Lieutenant-Colonel Banastre Tarleton, 1782
Coloured mezzotint by Henry Macbeth Raeburn after Sir Joshua Reynolds (1723-1792), published by Graves and Co, 1927.
Tarleton (1754-1833) served in America from 1776 but his military career in the early part of the war was relatively undistinguished. This changed towards the end of 1778, when he was appointed to the command of the British Legion, a Loyalist American force. Tarleton soon proved himself a dashing leader of light cavalry, and during the British campaign in the southern colonies, the Legion won a brilliant reputation as a raiding force. It also acquired an exaggerated reputation for brutality. After the Battle of Waxhaws (1780) it was alleged that Tarleton's men had cut down rebels troops who were trying to surrender. From then onwards, the cry 'Tarleton's quarter!' was used by rebel troops to indicate that they would show no mercy to their enemies.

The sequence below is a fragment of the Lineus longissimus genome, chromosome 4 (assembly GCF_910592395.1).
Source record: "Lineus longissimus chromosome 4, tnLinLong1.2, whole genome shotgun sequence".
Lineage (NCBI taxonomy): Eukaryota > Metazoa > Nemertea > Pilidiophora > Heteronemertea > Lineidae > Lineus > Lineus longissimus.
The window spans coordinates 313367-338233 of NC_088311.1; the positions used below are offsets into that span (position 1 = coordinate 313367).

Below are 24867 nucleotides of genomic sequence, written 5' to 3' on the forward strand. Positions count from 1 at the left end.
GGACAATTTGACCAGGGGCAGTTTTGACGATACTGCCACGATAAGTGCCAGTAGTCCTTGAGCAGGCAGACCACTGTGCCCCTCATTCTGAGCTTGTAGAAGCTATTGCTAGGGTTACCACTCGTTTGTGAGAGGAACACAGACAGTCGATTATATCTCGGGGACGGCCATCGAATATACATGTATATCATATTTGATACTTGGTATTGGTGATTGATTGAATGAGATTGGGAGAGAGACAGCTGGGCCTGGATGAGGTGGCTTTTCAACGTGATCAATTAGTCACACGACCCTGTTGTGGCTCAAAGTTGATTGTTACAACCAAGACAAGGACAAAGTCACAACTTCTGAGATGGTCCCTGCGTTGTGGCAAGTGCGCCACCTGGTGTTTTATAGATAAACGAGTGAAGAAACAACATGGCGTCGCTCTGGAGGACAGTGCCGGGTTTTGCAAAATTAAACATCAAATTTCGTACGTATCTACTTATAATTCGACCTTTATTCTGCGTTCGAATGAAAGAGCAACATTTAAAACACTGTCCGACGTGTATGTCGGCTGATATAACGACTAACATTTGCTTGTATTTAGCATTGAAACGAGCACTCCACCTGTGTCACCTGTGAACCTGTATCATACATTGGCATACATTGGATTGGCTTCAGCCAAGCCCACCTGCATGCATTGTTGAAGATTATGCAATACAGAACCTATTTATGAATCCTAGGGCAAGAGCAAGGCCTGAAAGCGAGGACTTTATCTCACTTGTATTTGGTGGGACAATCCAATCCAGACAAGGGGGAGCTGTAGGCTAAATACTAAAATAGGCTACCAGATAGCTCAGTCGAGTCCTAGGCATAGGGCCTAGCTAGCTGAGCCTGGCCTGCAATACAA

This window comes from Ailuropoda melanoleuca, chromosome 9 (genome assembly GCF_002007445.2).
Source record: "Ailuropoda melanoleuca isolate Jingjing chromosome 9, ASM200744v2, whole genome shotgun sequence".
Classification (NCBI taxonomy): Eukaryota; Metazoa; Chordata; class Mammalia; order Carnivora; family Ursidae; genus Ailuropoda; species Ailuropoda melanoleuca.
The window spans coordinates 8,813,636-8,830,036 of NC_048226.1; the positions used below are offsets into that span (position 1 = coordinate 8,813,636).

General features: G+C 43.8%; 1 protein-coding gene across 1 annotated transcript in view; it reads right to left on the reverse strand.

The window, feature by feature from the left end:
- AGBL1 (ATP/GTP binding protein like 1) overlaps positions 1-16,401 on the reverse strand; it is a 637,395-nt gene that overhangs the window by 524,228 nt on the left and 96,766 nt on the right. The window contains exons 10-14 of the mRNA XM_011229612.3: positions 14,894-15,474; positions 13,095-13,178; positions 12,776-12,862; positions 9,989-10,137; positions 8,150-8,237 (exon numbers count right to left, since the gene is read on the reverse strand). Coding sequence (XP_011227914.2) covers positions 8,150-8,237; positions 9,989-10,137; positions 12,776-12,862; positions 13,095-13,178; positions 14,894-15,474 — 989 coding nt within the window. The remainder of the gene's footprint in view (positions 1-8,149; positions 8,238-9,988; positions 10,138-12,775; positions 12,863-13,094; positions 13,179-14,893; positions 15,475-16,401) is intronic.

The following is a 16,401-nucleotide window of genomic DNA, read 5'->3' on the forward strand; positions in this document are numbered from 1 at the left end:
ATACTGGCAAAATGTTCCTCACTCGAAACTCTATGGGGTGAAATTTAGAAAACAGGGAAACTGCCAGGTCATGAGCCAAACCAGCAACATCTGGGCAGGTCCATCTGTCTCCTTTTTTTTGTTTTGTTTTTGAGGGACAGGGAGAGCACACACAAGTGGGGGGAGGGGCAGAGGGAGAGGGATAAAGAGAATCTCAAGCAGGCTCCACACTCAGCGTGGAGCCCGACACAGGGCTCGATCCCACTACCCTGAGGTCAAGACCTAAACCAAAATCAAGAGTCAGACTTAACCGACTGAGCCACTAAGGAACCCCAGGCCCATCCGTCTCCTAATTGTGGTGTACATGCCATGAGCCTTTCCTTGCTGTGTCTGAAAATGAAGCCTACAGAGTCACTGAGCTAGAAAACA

NAM Accession Number
National Army Museum, Out of Copyright
National Army Museum, Study collection